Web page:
The Ministry of Health request for Shs1.1 trillion to purchase Covid-19 vaccines for children has attracted mixed reactions from experts.
The experts say it is wrong to start prioritising vaccination of children when the 4.4 million highly vulnerable people have not received the jabs.
Uganda has only vaccinated 1.1 million people against the overall target of 21.9 million, excluding children. Majority of those vaccinated have received only one dose.
The plan to vaccinate children aged 12 to 18 years follows a proposal by President Museveni and First Lady, also minister of Education Janet Museveni, to have children immunised against Covid-19 as a prerequisite for reopening schools.
Dr Henry Kajumbula, the head of infection control at the government scientific advisory committee on Covid-19, yesterday told Daily Monitor that vaccinating children is not in line with the initial plan of the Health ministry to cut hospitalisations and deaths.
“They [children] are not at very high risk of developing severe disease. Even if you vaccinate all the children, it will not stop the transmission [of the coronavirus],” Dr Kajumbula said.
Dr Kajumbula’s reasoning is reinforced by information from World Health Organisation (WHO) that the Covid vaccines do not provide full (100 per cent) protection so transmission and infections can still occur “despite having been fully vaccinated.”
The WHO said it is, however, sure that the vaccines reduce the risk of developing severe illness and death.
He said the most prudent way “is to still maintain the target of vaccinating those who are at highest risk of severe illness even if they plan to reopen schools.”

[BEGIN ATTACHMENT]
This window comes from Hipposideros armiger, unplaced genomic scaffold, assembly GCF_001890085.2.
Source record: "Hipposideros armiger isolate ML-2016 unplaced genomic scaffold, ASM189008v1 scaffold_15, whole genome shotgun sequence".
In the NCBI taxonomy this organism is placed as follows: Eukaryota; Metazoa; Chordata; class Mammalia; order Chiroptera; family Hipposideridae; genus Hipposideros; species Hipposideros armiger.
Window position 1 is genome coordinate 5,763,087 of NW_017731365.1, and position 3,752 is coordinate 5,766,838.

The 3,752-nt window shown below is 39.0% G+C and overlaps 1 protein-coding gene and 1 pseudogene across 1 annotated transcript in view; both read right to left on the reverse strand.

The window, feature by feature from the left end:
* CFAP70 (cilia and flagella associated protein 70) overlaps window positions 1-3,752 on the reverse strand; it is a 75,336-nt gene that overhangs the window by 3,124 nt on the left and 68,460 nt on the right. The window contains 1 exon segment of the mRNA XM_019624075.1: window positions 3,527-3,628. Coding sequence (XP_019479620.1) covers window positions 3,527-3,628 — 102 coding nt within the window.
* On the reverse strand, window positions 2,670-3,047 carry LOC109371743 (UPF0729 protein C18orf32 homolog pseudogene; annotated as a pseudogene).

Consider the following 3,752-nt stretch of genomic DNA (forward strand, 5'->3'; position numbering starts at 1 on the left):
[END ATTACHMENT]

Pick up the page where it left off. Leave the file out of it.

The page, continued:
However, the reporter didn’t get information from the Ministry of Health on the total number of children who have contracted Covid and those that have died since the onset of the pandemic.
But Dr Misaki Wayengera, the head of scientists advising the government on Covid-19, said: “We are vaccinating children who have underlying illnesses such as diabetes and asthma. Not every child is supposed to be vaccinated.
We do not have vaccines for older people, so how do we look for vaccines for children?”
Dr Charles Olaro, the director of clinical services, said the fact that the virus has not killed many children doesn’t stop the need to vaccinate them.
He explained that vaccinating children is central to the Covid-19 fight by curbing the transmission. “The children may not get the severe form of Covid-19 but they will carry the virus to the elderly who are more vulnerable then we shall have children who are orphans,” Dr Olaro said.
Asked whether they are under pressure to vaccinate children because of the increasing pressure from the United Nations Children Fund that schools should be reopened as soon as possible, Dr Olaro said inoculating children is premised on protecting public health.
Dr Charles Ayume, the head of Parliamentary Health Committee, said the public should be open to new development such as the need to vaccinate children because Covid-19 is a new disease with many mysteries.
The Education ministry officials yesterday announced that they had abandoned the plan and decided to focus on vaccination of teachers before reopening of schools.